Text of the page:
MUSCLE SHOALS - Troy VanFleet stood during a recent North AlabamaWorks meeting and shared a story about a recent training program for employees of four industries.
The companies included North American Lighting. VanFleet is human resources manager for the Muscle Shoals plant.
He explained the companies combined to receive a grant that enabled them to put incoming injection-molding employees through 52 hours of training during 13 weeks.
"Four companies now have injection-molding workers to help them do their work," VanFleet said.
Roger Garner, director of workforce solutions at Northwest-Shoals Community College, said the grant was for $15,000 per company. It allowed those companies to fill a class at the college.
"We can do this in whatever area is needed," Garner said. "We have a lot of industries that can't fill a class on their own, but we can do that with this model."
It's an example of the type of projects the AlabamaWorks program can develop to help employers and educators.
In its first year, AlabamaWorks is a network of those who provide workforce services, including governmental entities, educators and companies. Its goal is to interconnect them and help train and match those in the job market with employers.
During a September meeting of local representatives from the advanced manufacturing field, those in attendance shared ideas and suggestions. Similar meetings were held for those in health care and construction fields.
Advanced manufacturing industry officials have expressed the need for injection-molding workers during other NorthAlabama works meetings, said Stephanie McCulloch, assistant director for North AlabamaWorks, the region of AlabamaWorks that includes northwest Alabama.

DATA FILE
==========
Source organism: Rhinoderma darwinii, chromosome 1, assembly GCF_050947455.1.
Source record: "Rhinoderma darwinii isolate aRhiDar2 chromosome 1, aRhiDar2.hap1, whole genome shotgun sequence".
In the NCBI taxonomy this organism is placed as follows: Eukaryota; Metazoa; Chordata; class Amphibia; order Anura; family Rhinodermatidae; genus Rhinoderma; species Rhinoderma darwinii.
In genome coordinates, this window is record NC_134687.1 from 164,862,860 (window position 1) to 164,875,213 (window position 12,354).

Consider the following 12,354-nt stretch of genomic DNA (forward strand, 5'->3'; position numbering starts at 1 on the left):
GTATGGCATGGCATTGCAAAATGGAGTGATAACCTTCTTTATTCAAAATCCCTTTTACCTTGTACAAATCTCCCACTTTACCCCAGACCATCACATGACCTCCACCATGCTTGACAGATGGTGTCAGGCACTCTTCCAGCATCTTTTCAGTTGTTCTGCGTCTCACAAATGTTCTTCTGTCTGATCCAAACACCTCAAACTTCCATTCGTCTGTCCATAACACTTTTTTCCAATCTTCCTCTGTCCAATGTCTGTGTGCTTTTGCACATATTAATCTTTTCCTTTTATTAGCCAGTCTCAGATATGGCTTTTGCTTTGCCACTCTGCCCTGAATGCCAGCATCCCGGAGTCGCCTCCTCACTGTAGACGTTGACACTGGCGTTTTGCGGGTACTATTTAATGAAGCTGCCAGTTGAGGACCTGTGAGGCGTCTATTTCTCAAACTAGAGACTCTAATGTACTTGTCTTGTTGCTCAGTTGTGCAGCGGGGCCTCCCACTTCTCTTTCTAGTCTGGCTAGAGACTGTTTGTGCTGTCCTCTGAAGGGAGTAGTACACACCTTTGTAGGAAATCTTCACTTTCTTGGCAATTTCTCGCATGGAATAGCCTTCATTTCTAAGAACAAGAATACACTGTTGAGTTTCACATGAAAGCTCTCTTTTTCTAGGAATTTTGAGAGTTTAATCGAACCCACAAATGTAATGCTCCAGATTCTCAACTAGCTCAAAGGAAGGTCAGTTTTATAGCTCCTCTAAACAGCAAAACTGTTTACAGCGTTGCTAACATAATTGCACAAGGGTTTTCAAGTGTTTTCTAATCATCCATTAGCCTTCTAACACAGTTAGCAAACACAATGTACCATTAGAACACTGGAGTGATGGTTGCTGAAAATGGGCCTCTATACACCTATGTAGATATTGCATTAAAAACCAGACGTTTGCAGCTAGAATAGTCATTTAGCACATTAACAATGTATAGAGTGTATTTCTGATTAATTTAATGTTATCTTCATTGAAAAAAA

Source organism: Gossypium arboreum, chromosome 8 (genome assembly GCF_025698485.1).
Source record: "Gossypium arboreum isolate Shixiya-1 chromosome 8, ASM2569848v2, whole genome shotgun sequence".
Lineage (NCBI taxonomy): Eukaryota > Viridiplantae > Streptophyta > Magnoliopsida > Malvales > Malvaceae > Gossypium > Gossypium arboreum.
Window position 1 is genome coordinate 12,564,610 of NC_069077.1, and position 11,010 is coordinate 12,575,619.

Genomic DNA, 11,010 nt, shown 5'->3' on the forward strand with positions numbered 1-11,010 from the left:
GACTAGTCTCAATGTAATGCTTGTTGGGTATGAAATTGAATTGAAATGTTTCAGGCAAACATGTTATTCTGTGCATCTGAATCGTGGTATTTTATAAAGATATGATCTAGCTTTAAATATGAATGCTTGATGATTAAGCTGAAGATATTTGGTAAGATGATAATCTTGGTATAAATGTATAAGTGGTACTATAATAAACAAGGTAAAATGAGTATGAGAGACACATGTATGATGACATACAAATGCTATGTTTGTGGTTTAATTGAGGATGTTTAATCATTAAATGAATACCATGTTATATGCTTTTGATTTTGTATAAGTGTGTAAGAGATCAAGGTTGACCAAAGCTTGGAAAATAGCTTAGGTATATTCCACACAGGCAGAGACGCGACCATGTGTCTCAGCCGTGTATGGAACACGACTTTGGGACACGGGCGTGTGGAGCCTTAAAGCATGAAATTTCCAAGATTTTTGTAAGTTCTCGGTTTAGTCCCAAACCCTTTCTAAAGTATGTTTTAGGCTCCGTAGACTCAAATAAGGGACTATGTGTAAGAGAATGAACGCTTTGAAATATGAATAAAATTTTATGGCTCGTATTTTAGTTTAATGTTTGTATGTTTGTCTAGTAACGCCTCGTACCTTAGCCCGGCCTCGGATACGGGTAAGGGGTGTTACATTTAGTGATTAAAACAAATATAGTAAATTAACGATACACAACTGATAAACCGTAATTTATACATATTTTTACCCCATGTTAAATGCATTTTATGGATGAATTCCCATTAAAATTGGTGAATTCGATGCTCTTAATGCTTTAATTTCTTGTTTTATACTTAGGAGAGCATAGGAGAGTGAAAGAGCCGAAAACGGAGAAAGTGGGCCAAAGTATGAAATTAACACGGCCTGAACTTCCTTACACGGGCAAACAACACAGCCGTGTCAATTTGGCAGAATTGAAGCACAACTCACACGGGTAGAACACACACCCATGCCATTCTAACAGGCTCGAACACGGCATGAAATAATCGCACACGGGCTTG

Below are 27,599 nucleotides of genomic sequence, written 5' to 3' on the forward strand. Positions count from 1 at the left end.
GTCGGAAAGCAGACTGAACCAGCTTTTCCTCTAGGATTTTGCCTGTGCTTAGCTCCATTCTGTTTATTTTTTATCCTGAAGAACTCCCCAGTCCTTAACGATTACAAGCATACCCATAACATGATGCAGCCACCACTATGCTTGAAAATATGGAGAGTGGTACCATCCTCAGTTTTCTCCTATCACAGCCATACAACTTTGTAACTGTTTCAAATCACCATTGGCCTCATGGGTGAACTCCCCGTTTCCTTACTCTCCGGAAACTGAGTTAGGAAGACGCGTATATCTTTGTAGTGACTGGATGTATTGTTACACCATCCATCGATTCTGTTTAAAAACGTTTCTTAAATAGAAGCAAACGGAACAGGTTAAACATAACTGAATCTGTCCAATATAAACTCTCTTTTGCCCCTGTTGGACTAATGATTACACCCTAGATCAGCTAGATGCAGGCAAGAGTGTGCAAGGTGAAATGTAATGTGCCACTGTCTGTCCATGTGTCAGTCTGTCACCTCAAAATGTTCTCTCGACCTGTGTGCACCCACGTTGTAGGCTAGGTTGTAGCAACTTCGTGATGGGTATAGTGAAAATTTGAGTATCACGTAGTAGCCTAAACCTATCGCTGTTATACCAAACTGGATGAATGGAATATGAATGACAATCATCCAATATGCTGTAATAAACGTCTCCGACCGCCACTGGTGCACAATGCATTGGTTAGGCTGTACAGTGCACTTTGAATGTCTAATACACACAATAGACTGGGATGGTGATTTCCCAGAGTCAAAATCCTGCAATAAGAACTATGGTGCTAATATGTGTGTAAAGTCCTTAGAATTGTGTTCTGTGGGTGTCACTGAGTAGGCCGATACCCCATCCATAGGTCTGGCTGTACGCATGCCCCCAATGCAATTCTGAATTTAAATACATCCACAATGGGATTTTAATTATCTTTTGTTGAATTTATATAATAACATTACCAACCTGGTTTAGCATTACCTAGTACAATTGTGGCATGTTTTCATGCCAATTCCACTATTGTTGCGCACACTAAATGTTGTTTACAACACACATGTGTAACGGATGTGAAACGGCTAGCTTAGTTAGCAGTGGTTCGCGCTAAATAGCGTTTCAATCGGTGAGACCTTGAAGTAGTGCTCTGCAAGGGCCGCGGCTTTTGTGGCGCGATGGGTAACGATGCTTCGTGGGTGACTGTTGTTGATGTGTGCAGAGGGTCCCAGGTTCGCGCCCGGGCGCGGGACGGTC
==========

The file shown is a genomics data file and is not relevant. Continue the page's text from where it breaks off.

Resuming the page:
Construction officials have expressed a desire for more carpenters, McCulloch said. Health care officials have voiced the need for "success coaches" in their field. The coaches could, for example, mentor someone through the nursing program.
McCulloch said industries, educators and local governments want to understand the needs of these entities because it helps them provide a ready workforce.
"They're all really ready and willing to listen to all of your needs," she said.
Caryn Hairell, principal at Muscle Shoals Career Academy, told industry representatives these meetings help the academy orient its students in the directions of need.
"If we're not producing students ready for you, we're wasting our time," Hairell said.
Micah Bullard, executive director of North AlabamaWorks, listened as Northwest-Shoals officials told industry representatives about the college's Ready to Work free training program.
Bullard also heard industry managers discuss with school officials the need for electrical and instrumentation workers, and their desire to have a workforce with better "soft skills," such as on-time attendance.
Afterward, he said those are the types of exchanges officials had in mind when AlabamaWorks was created.
"There's all kinds of transfer of information that wouldn't have happened without this," Bullard said.